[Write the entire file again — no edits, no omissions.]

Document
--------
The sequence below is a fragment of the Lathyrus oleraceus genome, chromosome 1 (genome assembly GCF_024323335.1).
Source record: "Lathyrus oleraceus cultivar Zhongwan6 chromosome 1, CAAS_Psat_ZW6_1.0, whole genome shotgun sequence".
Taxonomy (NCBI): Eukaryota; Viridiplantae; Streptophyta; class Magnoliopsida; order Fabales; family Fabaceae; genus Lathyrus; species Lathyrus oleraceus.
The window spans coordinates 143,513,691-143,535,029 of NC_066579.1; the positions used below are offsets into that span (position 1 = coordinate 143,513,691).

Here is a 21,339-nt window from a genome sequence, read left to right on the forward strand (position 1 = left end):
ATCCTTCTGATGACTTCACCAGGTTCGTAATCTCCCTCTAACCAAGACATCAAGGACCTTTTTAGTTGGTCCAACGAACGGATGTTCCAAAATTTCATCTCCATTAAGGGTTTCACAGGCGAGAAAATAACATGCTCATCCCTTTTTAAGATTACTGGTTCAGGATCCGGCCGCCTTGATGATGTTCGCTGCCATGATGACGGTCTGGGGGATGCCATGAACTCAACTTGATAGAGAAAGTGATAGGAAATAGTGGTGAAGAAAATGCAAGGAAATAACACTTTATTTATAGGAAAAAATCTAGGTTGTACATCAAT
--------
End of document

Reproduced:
The sequence below is a fragment of the Lathyrus oleraceus genome, chromosome 1 (genome assembly GCF_024323335.1).
Source record: "Lathyrus oleraceus cultivar Zhongwan6 chromosome 1, CAAS_Psat_ZW6_1.0, whole genome shotgun sequence".
Taxonomy (NCBI): Eukaryota; Viridiplantae; Streptophyta; class Magnoliopsida; order Fabales; family Fabaceae; genus Lathyrus; species Lathyrus oleraceus.
The window spans coordinates 143,513,691-143,535,029 of NC_066579.1; the positions used below are offsets into that span (position 1 = coordinate 143,513,691).

Here is a 21,339-nt window from a genome sequence, read left to right on the forward strand (position 1 = left end):
ATCCTTCTGATGACTTCACCAGGTTCGTAATCTCCCTCTAACCAAGACATCAAGGACCTTTTTAGTTGGTCCAACGAACGGATGTTCCAAAATTTCATCTCCATTAAGGGTTTCACAGGCGAGAAAATAACATGCTCATCCCTTTTTAAGATTACTGGTTCAGGATCCGGCCGCCTTGATGATGTTCGCTGCCATGATGACGGTCTGGGGGATGCCATGAACTCAACTTGATAGAGAAAGTGATAGGAAATAGTGGTGAAGAAAATGCAAGGAAATAACACTTTATTTATAGGAAAAAATCTAGGTTGTACATCAAT